Warfarin vs Rivaroxaban – NPS RADAR weighs up the evidence
The latest edition of NPS RADAR reviews the new oral anticoagulant rivaroxaban, and concludes that there is no evidence that people with non-valvular atrial fibrillation (NVAF) who are well controlled on warfarin will benefit clinically from a switch to rivaroxaban.
Rivaroxaban is one of several new oral anticoagulants now available as an alternative to warfarin. Although approved by the Therapeutic Goods Administration for use in stroke prevention in NVAF, it is not PBS listed for this indication and is currently only available on private prescription for stroke prevention in atrial fibrillation (AF).
A pivotal clinical trial, the ROCKET-AF study, found that rivaroxaban 20 mg once daily is no worse than warfarin for reducing the incidence of stroke in people with NVAF. Rivaroxaban showed a significantly lower incidence of intracranial bleeding but significantly more gastrointestinal bleeds.
NPS MedicineWise clinical adviser Dr Philippa Binns says that on weighing up the evidence, it was found that people with NVAF who are well controlled on warfarin will not benefit clinically from switching to rivaroxaban.
“If a patient is able to tolerate warfarin then keeping them at their optimal warfarin dose with regular monitoring is the best way to prevent a stroke,” says Dr Binns.
“If people at risk of stroke are not able to maintain a therapeutic INR (International Normalised Ratio) on warfarin because of food or drug interactions, or regular monitoring of INR is difficult or impractical, rivaroxaban may be an alternative.”
There is a lack of long term safety data for rivaroxaban and its safety has not been demonstrated in people at high risk of bleeding. It should therefore be avoided in people who have, or are at risk of, active bleeding, such as those with intracranial or gastrointestinal bleeding. It should also be avoided in people with significant hepatic disease or renal impairment.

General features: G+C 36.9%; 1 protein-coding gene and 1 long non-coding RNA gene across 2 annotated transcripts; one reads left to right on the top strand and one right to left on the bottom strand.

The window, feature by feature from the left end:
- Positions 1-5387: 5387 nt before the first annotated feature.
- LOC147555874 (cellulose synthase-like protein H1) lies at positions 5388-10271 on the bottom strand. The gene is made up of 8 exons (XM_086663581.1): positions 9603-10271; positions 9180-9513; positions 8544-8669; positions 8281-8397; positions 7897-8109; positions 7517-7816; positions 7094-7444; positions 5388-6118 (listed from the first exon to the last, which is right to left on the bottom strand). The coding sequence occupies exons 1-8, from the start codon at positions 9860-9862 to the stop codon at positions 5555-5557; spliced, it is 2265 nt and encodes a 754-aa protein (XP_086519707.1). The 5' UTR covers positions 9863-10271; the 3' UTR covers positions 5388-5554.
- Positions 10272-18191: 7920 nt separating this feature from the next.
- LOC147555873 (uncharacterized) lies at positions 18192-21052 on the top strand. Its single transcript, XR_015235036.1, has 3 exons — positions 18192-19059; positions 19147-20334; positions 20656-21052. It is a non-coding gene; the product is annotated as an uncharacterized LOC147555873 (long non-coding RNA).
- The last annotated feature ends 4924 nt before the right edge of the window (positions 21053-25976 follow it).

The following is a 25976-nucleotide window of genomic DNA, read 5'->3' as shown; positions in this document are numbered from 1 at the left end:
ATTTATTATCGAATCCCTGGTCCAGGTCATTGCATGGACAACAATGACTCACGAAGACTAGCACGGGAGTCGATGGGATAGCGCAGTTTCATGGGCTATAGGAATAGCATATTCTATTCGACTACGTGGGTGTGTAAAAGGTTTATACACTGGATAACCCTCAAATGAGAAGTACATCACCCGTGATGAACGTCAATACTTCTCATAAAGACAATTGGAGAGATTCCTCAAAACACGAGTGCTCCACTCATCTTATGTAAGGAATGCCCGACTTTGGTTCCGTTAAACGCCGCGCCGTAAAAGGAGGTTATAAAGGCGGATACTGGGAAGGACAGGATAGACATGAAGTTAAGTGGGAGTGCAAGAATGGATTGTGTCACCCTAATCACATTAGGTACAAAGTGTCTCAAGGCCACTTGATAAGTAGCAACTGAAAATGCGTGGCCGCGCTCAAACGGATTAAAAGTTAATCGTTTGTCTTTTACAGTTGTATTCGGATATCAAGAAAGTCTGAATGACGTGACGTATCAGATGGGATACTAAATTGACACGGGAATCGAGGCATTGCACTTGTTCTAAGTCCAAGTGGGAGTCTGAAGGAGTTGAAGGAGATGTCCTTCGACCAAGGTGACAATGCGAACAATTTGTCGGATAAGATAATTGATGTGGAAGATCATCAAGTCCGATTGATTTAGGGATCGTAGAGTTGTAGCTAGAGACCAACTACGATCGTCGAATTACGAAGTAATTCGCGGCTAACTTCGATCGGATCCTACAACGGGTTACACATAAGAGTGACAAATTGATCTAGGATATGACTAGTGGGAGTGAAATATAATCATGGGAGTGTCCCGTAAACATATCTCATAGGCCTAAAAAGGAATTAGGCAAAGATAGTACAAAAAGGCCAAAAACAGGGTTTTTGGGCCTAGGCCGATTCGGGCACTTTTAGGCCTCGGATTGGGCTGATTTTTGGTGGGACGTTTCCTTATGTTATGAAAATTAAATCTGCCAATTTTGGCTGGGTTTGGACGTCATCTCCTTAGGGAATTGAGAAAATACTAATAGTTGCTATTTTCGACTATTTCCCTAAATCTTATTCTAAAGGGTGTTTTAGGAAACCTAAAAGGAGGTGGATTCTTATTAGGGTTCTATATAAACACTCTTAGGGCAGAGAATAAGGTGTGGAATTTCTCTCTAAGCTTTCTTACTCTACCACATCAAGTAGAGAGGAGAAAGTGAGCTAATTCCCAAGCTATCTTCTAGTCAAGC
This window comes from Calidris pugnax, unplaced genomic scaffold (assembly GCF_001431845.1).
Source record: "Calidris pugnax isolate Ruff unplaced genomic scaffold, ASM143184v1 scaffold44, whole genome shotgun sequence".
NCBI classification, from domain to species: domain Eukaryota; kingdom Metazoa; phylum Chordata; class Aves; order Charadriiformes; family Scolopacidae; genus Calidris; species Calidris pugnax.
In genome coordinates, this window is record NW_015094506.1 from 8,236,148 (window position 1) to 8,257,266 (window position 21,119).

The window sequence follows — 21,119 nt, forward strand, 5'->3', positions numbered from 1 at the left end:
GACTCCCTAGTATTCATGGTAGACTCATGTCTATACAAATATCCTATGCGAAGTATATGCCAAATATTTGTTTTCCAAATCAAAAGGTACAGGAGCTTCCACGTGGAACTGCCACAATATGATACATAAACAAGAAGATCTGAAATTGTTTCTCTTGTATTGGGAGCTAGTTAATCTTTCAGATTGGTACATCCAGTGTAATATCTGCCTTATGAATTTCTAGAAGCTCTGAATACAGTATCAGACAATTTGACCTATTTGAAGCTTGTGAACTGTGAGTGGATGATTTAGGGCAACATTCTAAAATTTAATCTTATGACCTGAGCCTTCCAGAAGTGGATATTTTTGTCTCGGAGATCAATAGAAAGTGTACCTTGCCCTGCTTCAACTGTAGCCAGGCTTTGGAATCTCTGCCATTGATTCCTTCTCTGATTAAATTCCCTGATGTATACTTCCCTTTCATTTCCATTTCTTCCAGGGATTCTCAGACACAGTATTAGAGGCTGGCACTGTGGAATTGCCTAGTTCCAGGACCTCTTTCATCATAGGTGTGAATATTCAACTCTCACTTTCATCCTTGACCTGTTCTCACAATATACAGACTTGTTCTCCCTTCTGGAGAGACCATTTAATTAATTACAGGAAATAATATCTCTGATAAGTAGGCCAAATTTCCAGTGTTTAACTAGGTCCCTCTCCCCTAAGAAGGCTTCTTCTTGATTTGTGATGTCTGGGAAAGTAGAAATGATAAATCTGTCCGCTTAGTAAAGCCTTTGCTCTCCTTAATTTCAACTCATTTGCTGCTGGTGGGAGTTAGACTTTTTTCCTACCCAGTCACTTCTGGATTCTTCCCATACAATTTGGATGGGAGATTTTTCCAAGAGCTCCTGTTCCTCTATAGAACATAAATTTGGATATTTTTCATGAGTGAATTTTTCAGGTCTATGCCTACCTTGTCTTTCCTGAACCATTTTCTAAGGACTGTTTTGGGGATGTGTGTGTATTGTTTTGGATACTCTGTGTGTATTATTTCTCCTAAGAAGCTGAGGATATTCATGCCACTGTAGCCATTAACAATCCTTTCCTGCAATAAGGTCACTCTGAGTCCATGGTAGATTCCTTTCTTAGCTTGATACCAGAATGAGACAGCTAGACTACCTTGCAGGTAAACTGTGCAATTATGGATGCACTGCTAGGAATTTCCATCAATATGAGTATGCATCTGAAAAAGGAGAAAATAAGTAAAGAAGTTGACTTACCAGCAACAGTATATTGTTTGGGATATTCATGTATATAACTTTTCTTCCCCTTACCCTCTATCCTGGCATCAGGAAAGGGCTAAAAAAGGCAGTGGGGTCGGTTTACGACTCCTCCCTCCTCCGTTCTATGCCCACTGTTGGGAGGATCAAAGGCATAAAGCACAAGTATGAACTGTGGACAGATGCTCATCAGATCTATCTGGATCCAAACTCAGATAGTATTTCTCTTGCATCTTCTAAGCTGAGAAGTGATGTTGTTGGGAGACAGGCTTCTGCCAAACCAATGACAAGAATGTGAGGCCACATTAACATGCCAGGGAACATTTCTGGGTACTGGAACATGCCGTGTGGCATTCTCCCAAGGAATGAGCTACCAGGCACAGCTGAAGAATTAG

“Bleeding is the greatest safety concern with all anticoagulants, including warfarin and rivaroxaban, but unlike warfarin, there is currently no valid test for measuring coagulation levels in people taking rivaroxaban and no valid antidote to its effects,” says Dr Binns.
“Like all new medicines, the full range of side effects of rivaroxaban is not yet known, so it should be used with caution.”
This edition of RADAR also includes an in depth review of rasagiline (Azilect) for Parkinson’s disease and pregabalin (Lyrica) for neuropathic pain (available only online), as well as In Brief articles on the following medicines and PBS listing changes:
· Quadrivalent human papillomavirus vaccine (Gardasil) available for boys
· Riavaroxaban (Xarelto) PBS listed for deep vein thrombosis
To read the full reviews go to www.nps.org.au/radar.
NPS RADAR is a timely, independent publication for health professionals published by NPS MedicineWise. It provides the latest evidence-based assessments of new drugs, research, and PBS listings.
To learn how to evaluate the evidence, the free NPS online learning program Finding Evidence – Recognising Hype teaches critical appraisal and other skills.
Independent, evidence-based and not-for-profit, NPS MedicineWise enables better decisions about medicines and medical tests. We are funded by the Australian Government Department of Health and Ageing.